While the Kearsarge was anchored off Tybee a few years ago, Mr. Stanhope Sams interviewed me for an account of

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the fight. I willingly gave him the narrative, and now quote from his gifted and beautiful pen:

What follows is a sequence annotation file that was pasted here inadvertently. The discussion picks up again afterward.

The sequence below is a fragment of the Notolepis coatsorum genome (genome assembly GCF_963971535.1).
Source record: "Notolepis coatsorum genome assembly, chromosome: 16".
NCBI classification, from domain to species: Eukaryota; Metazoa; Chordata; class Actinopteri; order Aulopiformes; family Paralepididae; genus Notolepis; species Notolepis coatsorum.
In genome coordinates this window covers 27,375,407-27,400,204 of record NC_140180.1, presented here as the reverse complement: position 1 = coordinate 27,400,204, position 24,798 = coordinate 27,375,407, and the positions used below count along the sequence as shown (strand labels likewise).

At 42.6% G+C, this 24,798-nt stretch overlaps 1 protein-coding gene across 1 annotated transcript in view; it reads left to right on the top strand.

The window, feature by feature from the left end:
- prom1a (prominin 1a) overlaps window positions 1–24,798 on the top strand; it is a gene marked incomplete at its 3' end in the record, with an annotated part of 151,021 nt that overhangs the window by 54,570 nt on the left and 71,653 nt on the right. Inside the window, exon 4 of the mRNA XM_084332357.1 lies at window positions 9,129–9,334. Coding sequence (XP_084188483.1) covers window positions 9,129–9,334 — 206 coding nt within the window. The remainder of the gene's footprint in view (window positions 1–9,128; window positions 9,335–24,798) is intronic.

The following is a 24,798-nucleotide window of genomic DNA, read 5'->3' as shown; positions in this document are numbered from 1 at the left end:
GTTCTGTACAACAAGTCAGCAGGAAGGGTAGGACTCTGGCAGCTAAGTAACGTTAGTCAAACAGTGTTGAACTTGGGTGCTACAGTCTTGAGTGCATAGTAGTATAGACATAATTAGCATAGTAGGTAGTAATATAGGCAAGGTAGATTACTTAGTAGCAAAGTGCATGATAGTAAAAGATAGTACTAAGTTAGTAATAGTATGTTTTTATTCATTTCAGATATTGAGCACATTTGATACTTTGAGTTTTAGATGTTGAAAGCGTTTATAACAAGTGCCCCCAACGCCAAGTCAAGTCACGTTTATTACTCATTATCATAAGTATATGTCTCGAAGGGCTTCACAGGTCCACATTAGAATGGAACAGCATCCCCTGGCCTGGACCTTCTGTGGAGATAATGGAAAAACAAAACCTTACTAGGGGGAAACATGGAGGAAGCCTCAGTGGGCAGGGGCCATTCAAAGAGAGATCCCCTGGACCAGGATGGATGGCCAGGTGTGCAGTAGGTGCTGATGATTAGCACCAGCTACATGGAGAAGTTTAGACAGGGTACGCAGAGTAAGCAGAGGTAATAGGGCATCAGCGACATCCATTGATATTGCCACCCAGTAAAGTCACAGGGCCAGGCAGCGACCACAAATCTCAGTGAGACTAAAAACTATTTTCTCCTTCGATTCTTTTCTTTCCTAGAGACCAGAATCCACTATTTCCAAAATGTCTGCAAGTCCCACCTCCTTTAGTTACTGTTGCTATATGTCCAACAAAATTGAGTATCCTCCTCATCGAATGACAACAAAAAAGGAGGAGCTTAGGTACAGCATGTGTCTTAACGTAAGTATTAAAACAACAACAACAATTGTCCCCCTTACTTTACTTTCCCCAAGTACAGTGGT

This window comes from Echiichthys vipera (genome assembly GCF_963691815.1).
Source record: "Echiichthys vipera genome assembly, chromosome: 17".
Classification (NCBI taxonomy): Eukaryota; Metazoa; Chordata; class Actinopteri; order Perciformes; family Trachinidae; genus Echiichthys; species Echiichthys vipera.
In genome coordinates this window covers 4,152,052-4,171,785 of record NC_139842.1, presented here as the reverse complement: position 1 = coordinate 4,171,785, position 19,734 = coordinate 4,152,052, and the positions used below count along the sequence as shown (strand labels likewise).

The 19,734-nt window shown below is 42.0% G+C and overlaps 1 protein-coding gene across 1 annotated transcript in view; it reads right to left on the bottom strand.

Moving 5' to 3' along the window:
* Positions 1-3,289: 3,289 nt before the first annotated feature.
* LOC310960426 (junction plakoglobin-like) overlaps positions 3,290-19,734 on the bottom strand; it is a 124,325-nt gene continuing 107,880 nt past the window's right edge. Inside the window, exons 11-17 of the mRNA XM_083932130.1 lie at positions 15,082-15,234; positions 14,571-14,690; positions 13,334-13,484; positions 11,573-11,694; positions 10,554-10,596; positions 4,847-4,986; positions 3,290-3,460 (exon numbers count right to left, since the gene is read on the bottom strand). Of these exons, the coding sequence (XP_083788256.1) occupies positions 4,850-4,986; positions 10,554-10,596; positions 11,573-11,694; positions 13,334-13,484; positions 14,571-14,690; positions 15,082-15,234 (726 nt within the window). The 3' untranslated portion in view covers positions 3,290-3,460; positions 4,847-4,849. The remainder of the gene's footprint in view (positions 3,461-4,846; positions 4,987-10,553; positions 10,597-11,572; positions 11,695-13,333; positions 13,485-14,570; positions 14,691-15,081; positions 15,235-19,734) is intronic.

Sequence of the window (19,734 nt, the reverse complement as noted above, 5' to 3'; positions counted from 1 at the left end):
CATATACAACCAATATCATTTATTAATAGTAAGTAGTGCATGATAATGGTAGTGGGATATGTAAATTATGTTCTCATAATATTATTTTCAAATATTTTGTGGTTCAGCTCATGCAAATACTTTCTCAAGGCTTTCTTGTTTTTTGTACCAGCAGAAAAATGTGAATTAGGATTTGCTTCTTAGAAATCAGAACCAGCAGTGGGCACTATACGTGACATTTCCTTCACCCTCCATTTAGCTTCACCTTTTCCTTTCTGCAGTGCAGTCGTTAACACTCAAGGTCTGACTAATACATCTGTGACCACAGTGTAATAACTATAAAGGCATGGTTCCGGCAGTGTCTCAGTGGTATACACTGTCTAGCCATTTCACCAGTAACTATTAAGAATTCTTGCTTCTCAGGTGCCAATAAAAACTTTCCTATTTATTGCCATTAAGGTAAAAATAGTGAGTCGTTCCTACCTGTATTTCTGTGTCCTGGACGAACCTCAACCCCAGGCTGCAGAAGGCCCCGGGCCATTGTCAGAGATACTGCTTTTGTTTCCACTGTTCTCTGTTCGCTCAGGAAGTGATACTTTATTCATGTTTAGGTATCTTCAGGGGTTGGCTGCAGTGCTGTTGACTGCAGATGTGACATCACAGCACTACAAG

While single combats have not been rare in naval wars there are but few instances of a pre-arranged duel at sea, and there is not another instance of such a duel as was fought off the coast of France more than twenty-eight years ago between the wooden Confederate Cruiser Alabama and the Federal armored Ship Kearsarge. When Captain Laurence on the blood-stained deck of his gallant ship gave the famous command, "don't give up the ship," he had gone out to meet an equal foe under like conditions. But when Admiral Semmes and his brave Executive left Cherbourg harbor for the fatal duel in the Channel, they went out naked before a steel-girt antagonist! What made the fight still more unequal was the fact that the Alabama did not suspect that her foe was sheathed in armor. The wooden cruiser fought the Kearsarge as if she had been a wooden hull like herself. Had they known these things the departure from the French harbor would have been to them but a certain passage to martyrdom upon the wave they had so often glorified by their heroic deeds. They went to certain death as cheerfully as though they were sweeping onward to accustomed victory. [Then follows a full account of the fight already told.] Captain Kell remarked: "The Kearsarge was not quick to assist our struggling crew. Her boats did not come in time to save them. Had it not been for the help given by the Deerhound and French boats many would have sunk. I say this with no feeling now, but state the truth as it ought to appear in history. This cruelty sadly marred the gallantry of the fight made by our enemy." Captain Semmes took a stern view of the action of Captain Winslow of the Kearsarge, he regarding it almost as a meeting "under the code," certainly one to be governed by the highest sense of honor and courage. His enemy, he thought, did not act with honor in concealing the fact of her armor. Semmes would never have been guilty of such conduct himself. He did not imagine a soldier and a gentleman would willingly fight in concealed armor against an unarmored craft. But war and its animosities are past. We are concerned only with the sad but dear memories of the war, and the justice and truth of history. Whenever this story of the Alabama and Kearsarge is falsely told, as it is almost always told in our histories, it is the duty of a Southern man to "absent himself from felicity awhile to tell the story" of that daring ship which, for a season, alone drove from the seas the commerce of a nation furnished with fleets of war. Her record will be a proud one in the annals of American naval warfare in that she has contributed to the glories of our history and the most daring and eventful career ever run by a single ship upon the seas of the world.